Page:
In 1969, then-Prime Minister Pierre Trudeau described opposition MPs as “just no one” 50 meters from Parliament Hill.
In the decades since, with power increasingly centralized in the prime minister’s office by the liberal and conservative administrations, that cynical description has come to apply to government parliamentarians as well, and to all but a handful of senior cabinet ministers. .
Such was the case with the 39-member cabinet after Prime Minister Justin Trudeau’s elections, unveiled on Tuesday.
In our opinion, it basically amounts to shuffling the loungers on the Titanic.
The key appointment – Chrystia Freeland continuing as deputy prime minister, finance minister and heir apparent to Trudeau – does not indicate any change in the big spending, big debt and state government of Trudeau’s nanny.
The biggest winner was the relatively unknown Quebec MP Mélanie Joly, whom Trudeau elevated from the junior job in economic development and official languages to foreign relations, replacing Marc Garneau, who was removed from cabinet.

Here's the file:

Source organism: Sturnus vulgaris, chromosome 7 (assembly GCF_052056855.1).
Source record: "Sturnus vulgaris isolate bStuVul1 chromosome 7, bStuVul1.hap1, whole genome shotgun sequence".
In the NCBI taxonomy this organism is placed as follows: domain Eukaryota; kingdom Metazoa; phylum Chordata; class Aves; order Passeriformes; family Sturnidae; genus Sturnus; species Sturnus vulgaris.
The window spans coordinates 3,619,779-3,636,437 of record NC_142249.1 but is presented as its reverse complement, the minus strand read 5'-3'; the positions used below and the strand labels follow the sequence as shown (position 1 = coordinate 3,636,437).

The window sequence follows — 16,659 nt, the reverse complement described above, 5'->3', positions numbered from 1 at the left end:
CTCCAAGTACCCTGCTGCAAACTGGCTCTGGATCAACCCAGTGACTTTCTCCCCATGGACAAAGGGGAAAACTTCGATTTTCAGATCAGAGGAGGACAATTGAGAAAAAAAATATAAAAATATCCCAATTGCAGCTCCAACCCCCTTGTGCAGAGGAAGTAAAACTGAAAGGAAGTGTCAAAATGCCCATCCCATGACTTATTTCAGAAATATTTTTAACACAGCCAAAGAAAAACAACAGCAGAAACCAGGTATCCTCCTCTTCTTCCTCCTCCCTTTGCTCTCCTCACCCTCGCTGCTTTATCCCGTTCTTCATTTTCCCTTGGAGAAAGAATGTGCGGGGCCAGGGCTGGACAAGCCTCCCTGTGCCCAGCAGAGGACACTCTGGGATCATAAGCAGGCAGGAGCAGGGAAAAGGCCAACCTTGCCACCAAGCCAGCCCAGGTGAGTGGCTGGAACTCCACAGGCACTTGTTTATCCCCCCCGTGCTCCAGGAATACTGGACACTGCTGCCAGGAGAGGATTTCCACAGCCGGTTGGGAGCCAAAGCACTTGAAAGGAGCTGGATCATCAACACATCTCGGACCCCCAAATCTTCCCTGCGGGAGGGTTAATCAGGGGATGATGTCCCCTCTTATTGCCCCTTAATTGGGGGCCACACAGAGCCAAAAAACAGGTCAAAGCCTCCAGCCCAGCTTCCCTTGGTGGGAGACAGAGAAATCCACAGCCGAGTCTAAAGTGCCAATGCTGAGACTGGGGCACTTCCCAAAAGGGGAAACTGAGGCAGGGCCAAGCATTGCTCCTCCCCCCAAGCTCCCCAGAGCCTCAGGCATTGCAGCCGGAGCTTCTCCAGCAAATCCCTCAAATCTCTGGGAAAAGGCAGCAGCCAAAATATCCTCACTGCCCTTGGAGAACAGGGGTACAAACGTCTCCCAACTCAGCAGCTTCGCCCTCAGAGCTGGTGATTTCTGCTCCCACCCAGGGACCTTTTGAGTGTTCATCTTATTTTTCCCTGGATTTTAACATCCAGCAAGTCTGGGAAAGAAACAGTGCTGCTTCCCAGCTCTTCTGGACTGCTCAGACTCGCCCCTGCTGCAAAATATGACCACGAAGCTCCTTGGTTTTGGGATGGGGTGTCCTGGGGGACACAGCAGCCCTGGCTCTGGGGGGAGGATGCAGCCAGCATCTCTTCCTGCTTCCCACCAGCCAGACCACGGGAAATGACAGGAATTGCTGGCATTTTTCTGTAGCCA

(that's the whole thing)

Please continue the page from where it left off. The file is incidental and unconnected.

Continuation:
Steven Guilbeault becomes a classic example of failing in politics.
Incompetent as a heritage minister by explaining Trudeau’s draconian bills to censor social media, Trudeau elevated him to minister of environment and climate change.
That sends an alarming message to Canada’s oil and gas sector, presumably so that Trudeau can showcase Guilbeault, a former Greenpeace activist, as his latest green energy guru at the UN climate summit next week in Glasgow, Scotland.
Harjit Sajjan, who was unable as Defense Minister to deal with multiple sexual misconduct scandals in the military, was transferred to the darkest and least controversial post in International development.
Anita Anand, who as procurement minister was responsible for Canada’s initially slow launch of the vaccine, though that was primarily Trudeau’s fault due to his strange and failed idea of China developing a COVID-19 vaccine for Canadians, becomes defense minister.
She is only the second woman to hold the portfolio in Canadian history, the first being Kim Campbell.
Carolyn Bennett lost in the musical chair game at the two government ministries responsible for the controversial Indian affairs archive, sent to a new minor portfolio in healthcare.
Marc Miller takes up his old job as Minister of Crown-Indian Relations, while former Health Minister Patty Hajdu moves to Miller’s former position as Minister of Indian Services.